How can that possibly make sense?

"Time flies like an arrow; fruit flies like a banana."

Plane

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Re: Baptists demanded separation of church and state
« Reply #8 on: December 14, 2007, 05:47:44 PM »
How do you explain that God was seriously into micromanagement of a tiny state for a century or so, always seeking to control his small band of chosen people through prophets, and then after the Persians and the Romans, he deposits Jesus, who never wrote one word down, and then vanished and is never heard from again?

How can that possibly make sense?



Jesus , who traveled with an entourage had many of the things he said recorded , that he wrote little himself seems to have impressed you a lot , but I can't see why.

Jesus as the Son of God sits on the right hand of the father serving as the advocate of mankind , this is not absence.

I plan to have a little talk with him myself later today , twice yesterday , you should try it .

yellow_crane

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Re: Baptists demanded separation of church and state
« Reply #9 on: December 14, 2007, 09:33:45 PM »
How do you explain that God was seriously into micromanagement of a tiny state for a century or so, always seeking to control his small band of chosen people through prophets, and then after the Persians and the Romans, he deposits Jesus, who never wrote one word down, and then vanished and is never heard from again?

How can that possibly make sense?



Jesus , who traveled with an entourage had many of the things he said recorded , that he wrote little himself seems to have impressed you a lot , but I can't see why.

Jesus as the Son of God sits on the right hand of the father serving as the advocate of mankind , this is not absence.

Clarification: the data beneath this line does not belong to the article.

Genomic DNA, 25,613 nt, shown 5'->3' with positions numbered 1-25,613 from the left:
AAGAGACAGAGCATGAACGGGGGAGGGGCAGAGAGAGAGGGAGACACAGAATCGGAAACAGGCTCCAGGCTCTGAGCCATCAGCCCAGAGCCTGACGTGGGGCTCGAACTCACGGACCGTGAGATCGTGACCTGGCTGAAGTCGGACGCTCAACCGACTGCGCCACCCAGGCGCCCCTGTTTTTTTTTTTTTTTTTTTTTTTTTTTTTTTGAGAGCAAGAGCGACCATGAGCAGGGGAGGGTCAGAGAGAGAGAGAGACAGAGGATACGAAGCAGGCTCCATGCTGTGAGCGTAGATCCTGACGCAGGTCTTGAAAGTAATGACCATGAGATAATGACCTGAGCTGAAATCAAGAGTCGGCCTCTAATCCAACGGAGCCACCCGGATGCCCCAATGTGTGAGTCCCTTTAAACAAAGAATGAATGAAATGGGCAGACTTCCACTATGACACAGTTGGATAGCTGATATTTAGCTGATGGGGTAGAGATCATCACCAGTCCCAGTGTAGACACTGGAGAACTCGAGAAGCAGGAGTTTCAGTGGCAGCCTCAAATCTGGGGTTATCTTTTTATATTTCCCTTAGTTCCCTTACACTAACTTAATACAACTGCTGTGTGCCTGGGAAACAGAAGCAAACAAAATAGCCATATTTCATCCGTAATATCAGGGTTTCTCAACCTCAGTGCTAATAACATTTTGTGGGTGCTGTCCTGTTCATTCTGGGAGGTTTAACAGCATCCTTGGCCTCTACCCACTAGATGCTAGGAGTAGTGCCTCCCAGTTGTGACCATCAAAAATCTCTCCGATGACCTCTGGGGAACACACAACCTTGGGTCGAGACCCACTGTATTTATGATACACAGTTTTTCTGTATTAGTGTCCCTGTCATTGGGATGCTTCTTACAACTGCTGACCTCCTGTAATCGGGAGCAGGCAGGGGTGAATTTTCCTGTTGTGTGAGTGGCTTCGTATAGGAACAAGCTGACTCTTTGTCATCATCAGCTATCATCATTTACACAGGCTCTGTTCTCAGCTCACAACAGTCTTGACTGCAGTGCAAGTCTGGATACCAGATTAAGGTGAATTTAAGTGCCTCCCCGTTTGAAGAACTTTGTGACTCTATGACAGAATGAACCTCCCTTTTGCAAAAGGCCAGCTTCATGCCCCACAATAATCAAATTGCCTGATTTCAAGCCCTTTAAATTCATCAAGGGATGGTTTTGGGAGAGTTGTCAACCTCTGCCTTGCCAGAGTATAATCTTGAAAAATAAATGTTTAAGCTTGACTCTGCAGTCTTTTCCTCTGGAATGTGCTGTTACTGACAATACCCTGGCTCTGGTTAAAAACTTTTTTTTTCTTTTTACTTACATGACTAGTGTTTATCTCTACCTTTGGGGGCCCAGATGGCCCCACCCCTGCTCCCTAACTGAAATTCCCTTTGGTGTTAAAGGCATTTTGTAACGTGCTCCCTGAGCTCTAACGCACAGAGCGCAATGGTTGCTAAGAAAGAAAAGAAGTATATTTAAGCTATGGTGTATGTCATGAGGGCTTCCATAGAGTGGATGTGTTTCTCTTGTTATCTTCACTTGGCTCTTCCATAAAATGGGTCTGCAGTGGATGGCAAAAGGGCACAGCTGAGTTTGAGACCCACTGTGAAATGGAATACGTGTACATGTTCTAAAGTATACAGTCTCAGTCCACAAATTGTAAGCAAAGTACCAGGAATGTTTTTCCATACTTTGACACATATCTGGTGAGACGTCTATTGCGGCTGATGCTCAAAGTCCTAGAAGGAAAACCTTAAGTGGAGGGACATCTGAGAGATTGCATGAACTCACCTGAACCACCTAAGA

I plan to have a little talk with him myself later today , twice yesterday , you should try it .


When you pray, you initiate a psychological change within your psyche.

Basically it boils down to voluntarilly getting out of the driver's seat and trusting (the bugaboo) that someone will get in.   The same notion is reflected in the joke about the guy hanging on to the root on the cliff, and he is faced with having to let go in order to restore safety.

It does not matter to whom or to what you pray to--only that you feel and commit to the acquiescence.  Some Gods, it should be noted, will be more reliable, but the operative force is usually commensurate with the yield enacted.

The correct prayer, it should be noted, in any valid religion or current, is one made of emotion, and not thought.  Thought usually connotes intercession of prayer by negotiation.

Of course, you have to be sincere in your prayer--an atheist usually will have to giggle himself through it, even when alone.  Their pretense is that they will be sincere when it is proven to them--a canard which permits them to stay in the driver's seat.